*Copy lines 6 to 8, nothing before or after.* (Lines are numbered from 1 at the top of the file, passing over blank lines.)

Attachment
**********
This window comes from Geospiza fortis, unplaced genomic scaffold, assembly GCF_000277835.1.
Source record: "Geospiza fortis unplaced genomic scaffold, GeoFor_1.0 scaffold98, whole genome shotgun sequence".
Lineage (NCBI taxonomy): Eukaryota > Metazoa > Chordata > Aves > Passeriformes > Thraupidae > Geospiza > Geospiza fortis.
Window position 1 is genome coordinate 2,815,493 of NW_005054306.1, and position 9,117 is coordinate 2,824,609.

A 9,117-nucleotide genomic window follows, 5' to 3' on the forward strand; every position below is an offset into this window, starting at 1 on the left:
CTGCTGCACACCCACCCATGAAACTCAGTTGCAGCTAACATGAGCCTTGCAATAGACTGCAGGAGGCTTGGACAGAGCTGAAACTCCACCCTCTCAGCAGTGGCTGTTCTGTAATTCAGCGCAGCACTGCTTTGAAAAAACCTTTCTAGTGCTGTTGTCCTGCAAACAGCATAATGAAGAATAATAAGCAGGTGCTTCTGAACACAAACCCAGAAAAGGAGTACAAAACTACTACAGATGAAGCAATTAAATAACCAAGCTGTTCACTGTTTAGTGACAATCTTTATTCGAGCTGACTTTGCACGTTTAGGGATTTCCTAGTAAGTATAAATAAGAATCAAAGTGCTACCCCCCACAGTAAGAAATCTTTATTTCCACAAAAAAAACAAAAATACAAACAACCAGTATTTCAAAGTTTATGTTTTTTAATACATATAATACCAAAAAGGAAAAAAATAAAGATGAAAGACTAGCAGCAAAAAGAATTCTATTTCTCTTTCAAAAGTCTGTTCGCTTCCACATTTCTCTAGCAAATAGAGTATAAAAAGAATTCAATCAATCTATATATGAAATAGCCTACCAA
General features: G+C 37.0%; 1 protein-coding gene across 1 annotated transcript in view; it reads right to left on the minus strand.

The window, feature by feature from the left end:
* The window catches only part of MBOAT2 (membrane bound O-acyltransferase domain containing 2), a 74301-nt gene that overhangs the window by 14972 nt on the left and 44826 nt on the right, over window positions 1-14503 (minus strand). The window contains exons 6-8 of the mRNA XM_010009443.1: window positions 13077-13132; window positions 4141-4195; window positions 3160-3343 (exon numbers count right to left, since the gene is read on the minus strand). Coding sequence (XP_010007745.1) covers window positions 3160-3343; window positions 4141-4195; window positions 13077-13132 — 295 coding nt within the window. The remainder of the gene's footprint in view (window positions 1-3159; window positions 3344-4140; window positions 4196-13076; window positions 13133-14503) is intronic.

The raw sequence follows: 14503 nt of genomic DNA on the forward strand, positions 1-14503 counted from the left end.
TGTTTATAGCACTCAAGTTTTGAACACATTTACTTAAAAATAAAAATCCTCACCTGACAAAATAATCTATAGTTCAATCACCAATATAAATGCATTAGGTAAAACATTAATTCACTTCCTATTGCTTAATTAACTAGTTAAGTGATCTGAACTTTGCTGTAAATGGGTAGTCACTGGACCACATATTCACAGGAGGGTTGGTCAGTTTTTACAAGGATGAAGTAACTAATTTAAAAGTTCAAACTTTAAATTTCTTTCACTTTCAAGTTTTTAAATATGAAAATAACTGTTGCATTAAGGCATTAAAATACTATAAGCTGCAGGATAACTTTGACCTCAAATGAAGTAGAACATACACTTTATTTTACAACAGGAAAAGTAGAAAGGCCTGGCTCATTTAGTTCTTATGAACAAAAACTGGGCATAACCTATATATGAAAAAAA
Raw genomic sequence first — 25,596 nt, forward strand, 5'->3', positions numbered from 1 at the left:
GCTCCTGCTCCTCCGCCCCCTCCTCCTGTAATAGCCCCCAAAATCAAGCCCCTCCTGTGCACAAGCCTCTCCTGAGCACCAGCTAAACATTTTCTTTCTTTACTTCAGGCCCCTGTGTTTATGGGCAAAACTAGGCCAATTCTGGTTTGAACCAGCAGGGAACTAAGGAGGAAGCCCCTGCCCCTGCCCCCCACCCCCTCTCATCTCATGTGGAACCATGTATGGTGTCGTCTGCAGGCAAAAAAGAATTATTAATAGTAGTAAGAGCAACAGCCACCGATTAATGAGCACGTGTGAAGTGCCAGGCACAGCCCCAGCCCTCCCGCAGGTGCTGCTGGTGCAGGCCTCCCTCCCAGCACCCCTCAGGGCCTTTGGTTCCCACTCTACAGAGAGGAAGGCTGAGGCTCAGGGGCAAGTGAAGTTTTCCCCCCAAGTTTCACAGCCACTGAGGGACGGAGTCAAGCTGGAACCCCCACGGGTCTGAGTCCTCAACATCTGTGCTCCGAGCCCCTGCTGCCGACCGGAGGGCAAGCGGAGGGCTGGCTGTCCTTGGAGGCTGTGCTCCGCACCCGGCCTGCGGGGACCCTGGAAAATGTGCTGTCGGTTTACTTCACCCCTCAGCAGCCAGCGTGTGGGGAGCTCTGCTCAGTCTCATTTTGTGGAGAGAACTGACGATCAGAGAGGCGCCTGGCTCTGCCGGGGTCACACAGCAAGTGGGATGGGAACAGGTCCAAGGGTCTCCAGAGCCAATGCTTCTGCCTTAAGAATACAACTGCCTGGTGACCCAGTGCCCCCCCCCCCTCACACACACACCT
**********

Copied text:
CTGCTGCACACCCACCCATGAAACTCAGTTGCAGCTAACATGAGCCTTGCAATAGACTGCAGGAGGCTTGGACAGAGCTGAAACTCCACCCTCTCAGCAGTGGCTGTTCTGTAATTCAGCGCAGCACTGCTTTGAAAAAACCTTTCTAGTGCTGTTGTCCTGCAAACAGCATAATGAAGAATAATAAGCAGGTGCTTCTGAACACAAACCCAGAAAAGGAGTACAAAACTACTACAGATGAAGCAATTAAATAACCAAGCTGTTCACTGTTTAGTGACAATCTTTATTCGAGCTGACTTTGCACGTTTAGGGATTTCCTAGTAAGTATAAATAAGAATCAAAGTGCTACCCCCCACAGTAAGAAATCTTTATTTCCACAAAAAAAACAAAAATACAAACAACCAGTATTTCAAAGTTTATGTTTTTTAATACATATAATACCAAAAAGGAAAAAAATAAAGATGAAAGACTAGCAGCAAAAAGAATTCTATTTCTCTTTCAAAAGTCTGTTCGCTTCCACATTTCTCTAGCAAATAGAGTATAAAAAGAATTCAATCAATCTATATATGAAATAGCCTACCAA
General features: G+C 37.0%; 1 protein-coding gene across 1 annotated transcript in view; it reads right to left on the minus strand.

The window, feature by feature from the left end: